Plasma and Fusion Research

Volume 11, 2405077 (2016)

Regular Articles

Conceptual Design of Temporally Storage Area in Hot Cell for Fusion DEMO Reactor
Masatoshi KONDO1), Youji SOMEYA2), Mitsuyo TSUJI3), Satoshi YANAGIHARA4), Hiroyasu UTOH2), Takashi KATO, Kenji TOBITA2) and Shinzaburo MATSUDA1)
Tokyo Institute of Technology, 2-12-1 O-okayama, Meguro-ku, Tokyo 152-8550, Japan
Japan Atomic Energy Agency, 2-166 Omotedate, Obuchi, Rokkasyo, Aomori 039-3212, Japan
Tokai University, 4-1-1 Kitakaname, Hiratuka, Kanagawa, 502-5292, Japan
University of Fukui, Fukui 914-0055, Japan
(Received 22 November 2015 / Accepted 26 March 2016 / Published 30 June 2016)


In the maintenance procedure of fusion DEMO reactor, used in-vessel components are removed from the reactor vessel to be replaced. The temporally storage area for the used blanket segments is necessary. In the present work, the temporally storage area is conceptually designed as the used segments are stored dispersively in the plural compartments in the hot cell for the following dismantling procedure. The space dose rate of the compartment, where more than one segment is installed, was evaluated by means of the gamma ray transport calculation with PHITS Monte Calro analysis code. The space dose rate in the compartment decreases with time. For example, by the temporally storage of five used segments in one compartment for 20 years, the space dose rate in the compartment becomes lower than 250 Gy/hr, which is the limited value proposed for the remote handling in the ITER. The decay heat of the segments during the temporally storage is removed by flowing He. The segments are cooled at the temperature lower than 550 °C. Then, the used back plates can be reused in the other operation of the reactor, since the mechanical properties of the back plates are not affected by the heat treatment during the temporally storage.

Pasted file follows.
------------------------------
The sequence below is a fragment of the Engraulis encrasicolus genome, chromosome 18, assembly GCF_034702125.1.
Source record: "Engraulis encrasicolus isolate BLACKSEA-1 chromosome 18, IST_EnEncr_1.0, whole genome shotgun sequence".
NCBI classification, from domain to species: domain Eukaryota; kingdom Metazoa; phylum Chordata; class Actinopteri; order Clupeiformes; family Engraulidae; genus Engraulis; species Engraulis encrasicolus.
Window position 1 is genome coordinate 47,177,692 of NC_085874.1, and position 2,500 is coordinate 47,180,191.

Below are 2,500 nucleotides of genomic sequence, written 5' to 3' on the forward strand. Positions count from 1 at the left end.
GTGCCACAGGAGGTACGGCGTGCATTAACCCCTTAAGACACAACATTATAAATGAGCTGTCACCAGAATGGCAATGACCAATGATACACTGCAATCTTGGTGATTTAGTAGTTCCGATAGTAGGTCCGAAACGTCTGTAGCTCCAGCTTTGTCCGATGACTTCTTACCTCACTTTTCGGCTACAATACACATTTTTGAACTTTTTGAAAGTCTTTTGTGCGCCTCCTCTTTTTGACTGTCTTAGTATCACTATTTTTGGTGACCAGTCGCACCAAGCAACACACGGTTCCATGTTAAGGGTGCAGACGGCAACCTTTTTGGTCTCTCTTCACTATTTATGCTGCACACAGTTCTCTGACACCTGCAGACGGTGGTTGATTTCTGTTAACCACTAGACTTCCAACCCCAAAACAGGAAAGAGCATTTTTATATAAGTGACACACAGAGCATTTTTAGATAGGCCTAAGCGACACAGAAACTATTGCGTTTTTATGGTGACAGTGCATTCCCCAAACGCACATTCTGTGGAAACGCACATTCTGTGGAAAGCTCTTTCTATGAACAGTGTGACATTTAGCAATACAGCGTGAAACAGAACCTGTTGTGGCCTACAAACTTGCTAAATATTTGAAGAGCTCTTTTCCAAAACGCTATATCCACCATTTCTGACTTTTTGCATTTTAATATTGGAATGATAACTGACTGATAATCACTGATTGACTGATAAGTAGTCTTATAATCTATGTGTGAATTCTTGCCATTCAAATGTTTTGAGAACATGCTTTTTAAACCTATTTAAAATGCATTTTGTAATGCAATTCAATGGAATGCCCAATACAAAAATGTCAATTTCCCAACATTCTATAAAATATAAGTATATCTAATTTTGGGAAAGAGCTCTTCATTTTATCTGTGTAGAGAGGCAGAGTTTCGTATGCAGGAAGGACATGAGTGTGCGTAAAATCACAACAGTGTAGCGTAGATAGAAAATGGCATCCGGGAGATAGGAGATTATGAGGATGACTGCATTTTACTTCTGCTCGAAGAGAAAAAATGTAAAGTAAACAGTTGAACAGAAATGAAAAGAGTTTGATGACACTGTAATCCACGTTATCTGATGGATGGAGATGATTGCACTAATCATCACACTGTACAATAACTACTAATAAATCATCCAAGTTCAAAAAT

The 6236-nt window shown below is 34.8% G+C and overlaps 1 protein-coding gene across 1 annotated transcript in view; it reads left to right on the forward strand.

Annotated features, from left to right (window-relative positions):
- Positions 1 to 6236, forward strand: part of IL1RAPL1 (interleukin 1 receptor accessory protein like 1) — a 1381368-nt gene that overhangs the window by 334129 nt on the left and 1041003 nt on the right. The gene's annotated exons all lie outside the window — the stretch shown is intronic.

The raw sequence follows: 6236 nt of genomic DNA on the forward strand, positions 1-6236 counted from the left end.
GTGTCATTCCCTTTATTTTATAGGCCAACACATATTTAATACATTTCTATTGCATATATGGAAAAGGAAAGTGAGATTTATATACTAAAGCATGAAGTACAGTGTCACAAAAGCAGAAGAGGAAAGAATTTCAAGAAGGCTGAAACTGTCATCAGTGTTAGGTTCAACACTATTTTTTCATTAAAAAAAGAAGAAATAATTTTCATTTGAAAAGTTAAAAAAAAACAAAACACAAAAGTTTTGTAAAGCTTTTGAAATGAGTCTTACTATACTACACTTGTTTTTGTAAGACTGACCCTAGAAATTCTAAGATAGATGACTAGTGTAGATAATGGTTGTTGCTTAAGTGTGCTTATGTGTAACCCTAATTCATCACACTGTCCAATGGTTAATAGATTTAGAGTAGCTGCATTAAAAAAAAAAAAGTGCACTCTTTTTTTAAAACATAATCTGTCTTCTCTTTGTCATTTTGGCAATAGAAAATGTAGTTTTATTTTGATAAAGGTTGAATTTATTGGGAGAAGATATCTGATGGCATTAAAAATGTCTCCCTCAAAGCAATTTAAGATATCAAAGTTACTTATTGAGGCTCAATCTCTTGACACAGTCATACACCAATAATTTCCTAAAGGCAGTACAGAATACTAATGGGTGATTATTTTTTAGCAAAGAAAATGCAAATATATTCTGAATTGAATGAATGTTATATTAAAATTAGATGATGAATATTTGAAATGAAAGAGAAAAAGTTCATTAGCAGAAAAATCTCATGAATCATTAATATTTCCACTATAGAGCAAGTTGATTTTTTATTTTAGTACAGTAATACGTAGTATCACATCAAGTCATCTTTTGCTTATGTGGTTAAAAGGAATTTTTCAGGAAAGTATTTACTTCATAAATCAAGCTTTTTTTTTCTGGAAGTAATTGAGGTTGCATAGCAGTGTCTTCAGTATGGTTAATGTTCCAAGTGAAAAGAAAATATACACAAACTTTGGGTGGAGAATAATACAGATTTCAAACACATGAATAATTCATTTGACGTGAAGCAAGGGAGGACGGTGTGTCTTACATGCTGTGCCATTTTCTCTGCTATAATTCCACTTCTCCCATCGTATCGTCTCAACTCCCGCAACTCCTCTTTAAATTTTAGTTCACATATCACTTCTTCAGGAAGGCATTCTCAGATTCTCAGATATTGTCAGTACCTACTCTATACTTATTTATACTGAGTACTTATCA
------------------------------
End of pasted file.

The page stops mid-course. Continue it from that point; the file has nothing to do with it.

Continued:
hot cell, segment, waste management, low-level waste, remote handling

DOI: 10.1585/pfr.11.2405077


  • [1] Y. Seki, I. Yamauchi, K. Yamada and H. Kawasaki, J. Fusion Energy 3, No.4, 241 (1983).
  • [2] Y. Seki, I. Aoki, N. Yamano and T. Tabara, J. Fusion Energy 16, No.3, 205 (1997).
  • [3] K. Tobita, S. Nishio, S. Konishi and S. Jitsukawa, J. Nucl. Mater. 329-333, 1610 (2004).
  • [4] Y. Someya, K. Tobita, S. Yanagihara, M. Kondo, H. Utoh, N. Asakura, K. Hoshino, M. Nakamura and Y. Sakamoto, Fusion Eng. Des. 89, 2033 (2014).
  • [5] Y. Someya, K. Tobita, M. Kondo, S. Yanagihara, H. Utoh, N. Asakura, K. Hoshino, M. Nakamura and Y. Sakamoto, In proceedings of Plasma 2014, 21pE-1, Niigata, Japan, Nov. 18-21 (2014).
  • [6] T. Maruyama, Y. Noguchi, N. Takeda and S. Kakudate, Plasma Fusion Res. 10, 3405010 (2015).
  • [7] H. Utoh, K. Tobita, Y. Someya and H. Takase, Fusion Eng. Des. 87, 1409 (2012).
  • [8] M. Coleman, N. Sykes, D. Cooper, D. Iglesias, R. Bastow, A. Loving and J. Harman, Fusion Eng. Des. 89, 2347 (2014).
  • [9] Y. Torikai, R.-D. Penzhorn, in proceedings of 10th international conference on tritium science and technology, Nice, France, Oct. 21-25 (2013).
  • [10] Repair/maintenance remote handling equipments design for tokamak experimental fusion reactor, JAERI-M 8370 (1979).
  • [11] Draft guide line and review for concrete for container vessel of nuclear power plant, Architectural Institute of Japan (in japanese) (1978).
  • [12] An experimental study on mechanical properties of concrete exposed to high temperature conditions for eight years, CRIEPI, Abiko Research Laboratory Report, No. U95037 (1996).